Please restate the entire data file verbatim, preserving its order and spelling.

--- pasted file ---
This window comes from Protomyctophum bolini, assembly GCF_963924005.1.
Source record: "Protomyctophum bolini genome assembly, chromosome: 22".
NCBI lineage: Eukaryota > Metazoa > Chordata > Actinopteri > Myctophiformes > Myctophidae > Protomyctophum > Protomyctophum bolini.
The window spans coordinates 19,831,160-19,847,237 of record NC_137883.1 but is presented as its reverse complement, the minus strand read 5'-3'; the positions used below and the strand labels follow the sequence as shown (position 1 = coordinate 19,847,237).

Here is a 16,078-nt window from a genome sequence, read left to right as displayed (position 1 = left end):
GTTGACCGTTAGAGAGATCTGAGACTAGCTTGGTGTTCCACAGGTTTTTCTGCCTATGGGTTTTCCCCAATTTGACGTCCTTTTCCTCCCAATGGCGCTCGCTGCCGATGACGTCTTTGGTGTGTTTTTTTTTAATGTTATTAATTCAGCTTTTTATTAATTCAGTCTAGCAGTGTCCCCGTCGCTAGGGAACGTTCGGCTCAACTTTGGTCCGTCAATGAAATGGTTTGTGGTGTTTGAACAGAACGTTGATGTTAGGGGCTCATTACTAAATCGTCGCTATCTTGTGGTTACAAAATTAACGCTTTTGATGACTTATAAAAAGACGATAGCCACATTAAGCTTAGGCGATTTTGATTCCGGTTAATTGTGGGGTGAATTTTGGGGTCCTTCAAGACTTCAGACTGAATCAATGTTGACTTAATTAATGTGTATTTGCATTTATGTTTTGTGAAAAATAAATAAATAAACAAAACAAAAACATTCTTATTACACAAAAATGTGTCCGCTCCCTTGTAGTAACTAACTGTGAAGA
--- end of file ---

This window comes from Protomyctophum bolini, assembly GCF_963924005.1.
Source record: "Protomyctophum bolini genome assembly, chromosome: 22".
NCBI lineage: Eukaryota > Metazoa > Chordata > Actinopteri > Myctophiformes > Myctophidae > Protomyctophum > Protomyctophum bolini.
The window spans coordinates 19,831,160-19,847,237 of record NC_137883.1 but is presented as its reverse complement, the minus strand read 5'-3'; the positions used below and the strand labels follow the sequence as shown (position 1 = coordinate 19,847,237).

Here is a 16,078-nt window from a genome sequence, read left to right as displayed (position 1 = left end):
GTTGACCGTTAGAGAGATCTGAGACTAGCTTGGTGTTCCACAGGTTTTTCTGCCTATGGGTTTTCCCCAATTTGACGTCCTTTTCCTCCCAATGGCGCTCGCTGCCGATGACGTCTTTGGTGTGTTTTTTTTTAATGTTATTAATTCAGCTTTTTATTAATTCAGTCTAGCAGTGTCCCCGTCGCTAGGGAACGTTCGGCTCAACTTTGGTCCGTCAATGAAATGGTTTGTGGTGTTTGAACAGAACGTTGATGTTAGGGGCTCATTACTAAATCGTCGCTATCTTGTGGTTACAAAATTAACGCTTTTGATGACTTATAAAAAGACGATAGCCACATTAAGCTTAGGCGATTTTGATTCCGGTTAATTGTGGGGTGAATTTTGGGGTCCTTCAAGACTTCAGACTGAATCAATGTTGACTTAATTAATGTGTATTTGCATTTATGTTTTGTGAAAAATAAATAAATAAACAAAACAAAAACATTCTTATTACACAAAAATGTGTCCGCTCCCTTGTAGTAACTAACTGTGAAGA